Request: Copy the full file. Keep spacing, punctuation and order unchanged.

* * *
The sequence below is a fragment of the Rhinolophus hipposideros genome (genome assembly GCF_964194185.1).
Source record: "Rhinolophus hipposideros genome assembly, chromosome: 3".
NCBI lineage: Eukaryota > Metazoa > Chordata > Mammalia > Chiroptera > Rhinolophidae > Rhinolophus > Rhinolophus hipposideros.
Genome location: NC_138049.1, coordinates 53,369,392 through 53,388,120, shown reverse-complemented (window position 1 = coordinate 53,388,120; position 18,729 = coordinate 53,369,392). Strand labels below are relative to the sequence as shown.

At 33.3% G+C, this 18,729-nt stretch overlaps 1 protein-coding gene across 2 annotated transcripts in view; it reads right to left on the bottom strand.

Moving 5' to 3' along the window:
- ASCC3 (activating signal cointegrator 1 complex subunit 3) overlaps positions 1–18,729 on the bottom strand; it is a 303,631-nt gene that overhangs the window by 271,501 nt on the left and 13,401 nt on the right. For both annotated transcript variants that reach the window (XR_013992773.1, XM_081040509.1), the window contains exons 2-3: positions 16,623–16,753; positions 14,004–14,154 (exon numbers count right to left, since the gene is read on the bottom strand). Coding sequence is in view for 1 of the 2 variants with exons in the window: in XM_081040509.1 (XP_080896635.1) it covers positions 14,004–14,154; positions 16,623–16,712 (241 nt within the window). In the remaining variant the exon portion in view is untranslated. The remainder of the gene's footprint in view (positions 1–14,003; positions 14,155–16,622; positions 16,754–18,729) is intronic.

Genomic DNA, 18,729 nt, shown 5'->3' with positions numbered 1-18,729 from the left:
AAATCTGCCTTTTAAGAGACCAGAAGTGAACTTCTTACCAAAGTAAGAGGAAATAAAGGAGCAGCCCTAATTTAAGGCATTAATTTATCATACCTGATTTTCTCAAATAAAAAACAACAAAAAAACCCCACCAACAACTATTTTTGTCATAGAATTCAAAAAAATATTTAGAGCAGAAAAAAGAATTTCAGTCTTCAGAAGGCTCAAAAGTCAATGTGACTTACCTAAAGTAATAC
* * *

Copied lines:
The sequence below is a fragment of the Rhinolophus hipposideros genome (genome assembly GCF_964194185.1).
Source record: "Rhinolophus hipposideros genome assembly, chromosome: 3".
NCBI lineage: Eukaryota > Metazoa > Chordata > Mammalia > Chiroptera > Rhinolophidae > Rhinolophus > Rhinolophus hipposideros.
Genome location: NC_138049.1, coordinates 53,369,392 through 53,388,120, shown reverse-complemented (window position 1 = coordinate 53,388,120; position 18,729 = coordinate 53,369,392). Strand labels below are relative to the sequence as shown.

At 33.3% G+C, this 18,729-nt stretch overlaps 1 protein-coding gene across 2 annotated transcripts in view; it reads right to left on the bottom strand.

Moving 5' to 3' along the window:
- ASCC3 (activating signal cointegrator 1 complex subunit 3) overlaps positions 1–18,729 on the bottom strand; it is a 303,631-nt gene that overhangs the window by 271,501 nt on the left and 13,401 nt on the right. For both annotated transcript variants that reach the window (XR_013992773.1, XM_081040509.1), the window contains exons 2-3: positions 16,623–16,753; positions 14,004–14,154 (exon numbers count right to left, since the gene is read on the bottom strand). Coding sequence is in view for 1 of the 2 variants with exons in the window: in XM_081040509.1 (XP_080896635.1) it covers positions 14,004–14,154; positions 16,623–16,712 (241 nt within the window). In the remaining variant the exon portion in view is untranslated. The remainder of the gene's footprint in view (positions 1–14,003; positions 14,155–16,622; positions 16,754–18,729) is intronic.

Genomic DNA, 18,729 nt, shown 5'->3' with positions numbered 1-18,729 from the left:
AAATCTGCCTTTTAAGAGACCAGAAGTGAACTTCTTACCAAAGTAAGAGGAAATAAAGGAGCAGCCCTAATTTAAGGCATTAATTTATCATACCTGATTTTCTCAAATAAAAAACAACAAAAAAACCCCACCAACAACTATTTTTGTCATAGAATTCAAAAAAATATTTAGAGCAGAAAAAAGAATTTCAGTCTTCAGAAGGCTCAAAAGTCAATGTGACTTACCTAAAGTAATAC